In a lot of big companies, you’ll hear a lot of people say, “That’s not my job.”
The world is constantly changing. The problems that companies face are constantly changing as well.
When an unexpected problem pops up in a company, most people see the problem and declare “that’s not my job” (to solve that problem).
The rationale goes something like this: “My job is to do X for the company. I’m paid to do X. If the company wants me to do X + Y, they should pay me to do that.”
In my experience, this kind of thinking is misguided. All of my career progression in industry came from solving problems for my employers that were “not my job” (nor anyone else’s) to fix.
It is far easier to get a raise or a promotion for a job that involves doing X + Y when you’re already doing both effectively.
There are two key insights to making this strategy work effectively for you.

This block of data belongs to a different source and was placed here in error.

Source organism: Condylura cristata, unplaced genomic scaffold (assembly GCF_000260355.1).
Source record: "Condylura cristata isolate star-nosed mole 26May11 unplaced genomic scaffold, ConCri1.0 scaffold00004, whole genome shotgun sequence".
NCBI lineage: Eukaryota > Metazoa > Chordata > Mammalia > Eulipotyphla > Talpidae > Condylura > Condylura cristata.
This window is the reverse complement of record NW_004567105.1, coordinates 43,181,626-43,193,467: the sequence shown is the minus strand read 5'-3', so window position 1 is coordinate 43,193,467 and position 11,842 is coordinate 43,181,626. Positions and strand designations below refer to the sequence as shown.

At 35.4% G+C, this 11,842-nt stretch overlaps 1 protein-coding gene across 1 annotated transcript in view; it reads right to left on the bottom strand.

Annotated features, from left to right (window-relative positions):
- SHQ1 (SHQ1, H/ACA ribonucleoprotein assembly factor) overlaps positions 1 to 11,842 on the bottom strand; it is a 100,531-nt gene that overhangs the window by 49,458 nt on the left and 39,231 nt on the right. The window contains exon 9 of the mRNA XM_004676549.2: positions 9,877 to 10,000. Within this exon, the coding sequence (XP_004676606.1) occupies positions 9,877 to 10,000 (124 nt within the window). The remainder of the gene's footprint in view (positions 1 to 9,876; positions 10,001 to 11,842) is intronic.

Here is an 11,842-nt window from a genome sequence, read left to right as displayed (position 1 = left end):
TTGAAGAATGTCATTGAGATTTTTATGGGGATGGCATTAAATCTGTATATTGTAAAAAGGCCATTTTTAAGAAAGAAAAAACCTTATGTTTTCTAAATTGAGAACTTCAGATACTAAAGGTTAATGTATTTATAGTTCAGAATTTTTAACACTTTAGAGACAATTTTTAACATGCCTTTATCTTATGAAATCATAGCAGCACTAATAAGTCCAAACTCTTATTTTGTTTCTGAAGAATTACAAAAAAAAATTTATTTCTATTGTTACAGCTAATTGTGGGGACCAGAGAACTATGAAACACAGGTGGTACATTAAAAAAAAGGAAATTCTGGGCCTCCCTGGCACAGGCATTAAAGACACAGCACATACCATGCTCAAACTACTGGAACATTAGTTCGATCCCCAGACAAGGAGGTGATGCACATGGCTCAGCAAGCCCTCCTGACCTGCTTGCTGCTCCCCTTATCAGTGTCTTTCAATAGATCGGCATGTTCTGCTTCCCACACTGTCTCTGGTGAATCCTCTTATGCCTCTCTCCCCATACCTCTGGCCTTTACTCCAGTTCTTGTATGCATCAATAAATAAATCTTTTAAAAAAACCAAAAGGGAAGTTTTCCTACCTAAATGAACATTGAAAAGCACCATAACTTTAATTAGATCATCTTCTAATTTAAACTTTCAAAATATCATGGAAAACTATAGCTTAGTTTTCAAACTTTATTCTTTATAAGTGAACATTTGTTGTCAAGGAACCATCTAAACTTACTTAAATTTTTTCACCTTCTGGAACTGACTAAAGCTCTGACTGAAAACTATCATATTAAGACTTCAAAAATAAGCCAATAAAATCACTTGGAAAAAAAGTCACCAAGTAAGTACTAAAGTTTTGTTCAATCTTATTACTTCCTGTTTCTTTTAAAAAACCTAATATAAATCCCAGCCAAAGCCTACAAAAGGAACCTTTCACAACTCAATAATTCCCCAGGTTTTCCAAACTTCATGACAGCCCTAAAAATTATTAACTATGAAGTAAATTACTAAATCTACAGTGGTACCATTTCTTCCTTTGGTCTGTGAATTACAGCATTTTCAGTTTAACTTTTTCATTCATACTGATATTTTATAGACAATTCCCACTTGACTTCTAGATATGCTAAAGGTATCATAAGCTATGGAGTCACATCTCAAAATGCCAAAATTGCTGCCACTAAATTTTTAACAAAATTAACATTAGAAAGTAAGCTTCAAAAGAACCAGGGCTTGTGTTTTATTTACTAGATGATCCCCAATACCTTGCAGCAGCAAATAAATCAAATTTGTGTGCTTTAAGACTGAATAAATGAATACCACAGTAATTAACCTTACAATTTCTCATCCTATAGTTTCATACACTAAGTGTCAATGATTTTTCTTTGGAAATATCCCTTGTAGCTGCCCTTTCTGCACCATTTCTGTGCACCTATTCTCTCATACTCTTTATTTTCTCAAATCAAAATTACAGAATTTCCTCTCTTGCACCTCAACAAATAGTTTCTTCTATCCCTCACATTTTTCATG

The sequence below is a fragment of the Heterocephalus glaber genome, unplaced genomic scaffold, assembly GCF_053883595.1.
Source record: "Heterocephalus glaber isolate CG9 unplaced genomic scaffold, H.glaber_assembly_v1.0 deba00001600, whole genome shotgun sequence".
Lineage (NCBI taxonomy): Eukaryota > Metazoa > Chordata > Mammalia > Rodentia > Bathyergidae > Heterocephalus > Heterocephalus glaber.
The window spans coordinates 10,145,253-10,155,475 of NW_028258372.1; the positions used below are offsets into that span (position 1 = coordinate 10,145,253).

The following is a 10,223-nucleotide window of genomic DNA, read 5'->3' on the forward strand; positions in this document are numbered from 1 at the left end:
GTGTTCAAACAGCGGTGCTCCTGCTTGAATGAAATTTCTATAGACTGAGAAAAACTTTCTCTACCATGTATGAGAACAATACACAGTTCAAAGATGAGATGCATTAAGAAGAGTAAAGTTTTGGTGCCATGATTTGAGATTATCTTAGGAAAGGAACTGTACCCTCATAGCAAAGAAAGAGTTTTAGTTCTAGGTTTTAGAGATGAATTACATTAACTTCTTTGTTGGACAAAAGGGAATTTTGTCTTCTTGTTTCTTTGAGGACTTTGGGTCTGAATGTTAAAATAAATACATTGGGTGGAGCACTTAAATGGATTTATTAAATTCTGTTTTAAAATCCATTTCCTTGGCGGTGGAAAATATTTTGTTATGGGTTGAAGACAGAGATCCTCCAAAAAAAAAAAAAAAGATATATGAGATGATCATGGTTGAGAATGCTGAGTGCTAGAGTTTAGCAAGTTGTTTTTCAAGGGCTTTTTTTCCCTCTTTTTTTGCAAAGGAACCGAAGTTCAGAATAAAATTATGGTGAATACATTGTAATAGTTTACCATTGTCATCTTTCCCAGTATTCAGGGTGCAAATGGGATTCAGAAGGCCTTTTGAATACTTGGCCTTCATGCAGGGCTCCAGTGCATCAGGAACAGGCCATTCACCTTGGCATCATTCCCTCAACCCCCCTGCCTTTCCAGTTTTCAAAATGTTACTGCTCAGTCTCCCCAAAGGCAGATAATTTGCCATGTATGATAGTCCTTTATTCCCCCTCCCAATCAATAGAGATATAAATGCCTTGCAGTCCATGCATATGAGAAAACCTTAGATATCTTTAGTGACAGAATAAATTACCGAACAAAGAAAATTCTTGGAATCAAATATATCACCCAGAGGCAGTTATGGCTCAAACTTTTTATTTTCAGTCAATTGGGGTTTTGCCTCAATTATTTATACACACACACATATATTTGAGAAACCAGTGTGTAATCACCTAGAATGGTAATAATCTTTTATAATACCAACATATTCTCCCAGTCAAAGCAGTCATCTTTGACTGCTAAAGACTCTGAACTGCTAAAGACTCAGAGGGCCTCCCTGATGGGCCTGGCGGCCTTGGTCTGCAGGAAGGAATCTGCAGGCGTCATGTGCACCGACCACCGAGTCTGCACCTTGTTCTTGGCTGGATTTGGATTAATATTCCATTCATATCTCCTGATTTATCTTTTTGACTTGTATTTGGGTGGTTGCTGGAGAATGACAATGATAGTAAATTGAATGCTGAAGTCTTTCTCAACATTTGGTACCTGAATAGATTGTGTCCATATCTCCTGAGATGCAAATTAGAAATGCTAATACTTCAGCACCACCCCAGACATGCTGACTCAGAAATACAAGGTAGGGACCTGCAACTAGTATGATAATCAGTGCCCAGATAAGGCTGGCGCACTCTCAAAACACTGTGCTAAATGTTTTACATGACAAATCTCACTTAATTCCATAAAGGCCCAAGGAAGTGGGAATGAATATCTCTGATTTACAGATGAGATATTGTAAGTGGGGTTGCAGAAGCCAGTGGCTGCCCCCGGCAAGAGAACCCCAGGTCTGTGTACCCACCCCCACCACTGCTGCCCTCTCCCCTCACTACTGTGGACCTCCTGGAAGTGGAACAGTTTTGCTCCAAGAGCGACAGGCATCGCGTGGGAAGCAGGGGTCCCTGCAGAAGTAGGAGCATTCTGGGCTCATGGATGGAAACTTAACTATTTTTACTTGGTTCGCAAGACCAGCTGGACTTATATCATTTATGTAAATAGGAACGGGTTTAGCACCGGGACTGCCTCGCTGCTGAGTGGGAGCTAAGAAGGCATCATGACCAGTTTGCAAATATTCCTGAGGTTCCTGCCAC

1) Some employers and company cultures will not pay or promote you for taking on bigger headaches. In this situation, taking on more work is still the right thing to do as it will improve your skills, help you gain more experience, and enhance marketable skills.
However, to fully realize your market value you may need to switch employers. In that situation, it’s to your advantage to have a broader and deeper set of skills than a narrower and shallower one.
2) It’s useful to be strategic as to what additional work you take on. If your regular job is doing X, and your expanded work is Y, then you want to choose “Y” very thoughtfully.
The best type of “Y” work to take on are those areas that add value to customers or your employer.
If “Y” involves creating a better product for your customers, that’s a worthy thing on which to focus.
If “Y” involves selling more customers than the company otherwise would, that’s a good place to focus.
If “Y” involves saving your employer $500,000 a year in unnecessary costs, that’s a good thing too.
Target the biggest headaches your skill level allows you to solve — especially those headaches that aren’t anybody else’s “job” to solve either.
My entire career has been built off of others saying, “that’s not my job.” Where others see a headache, I see an opportunity. If you look strategically, you might too.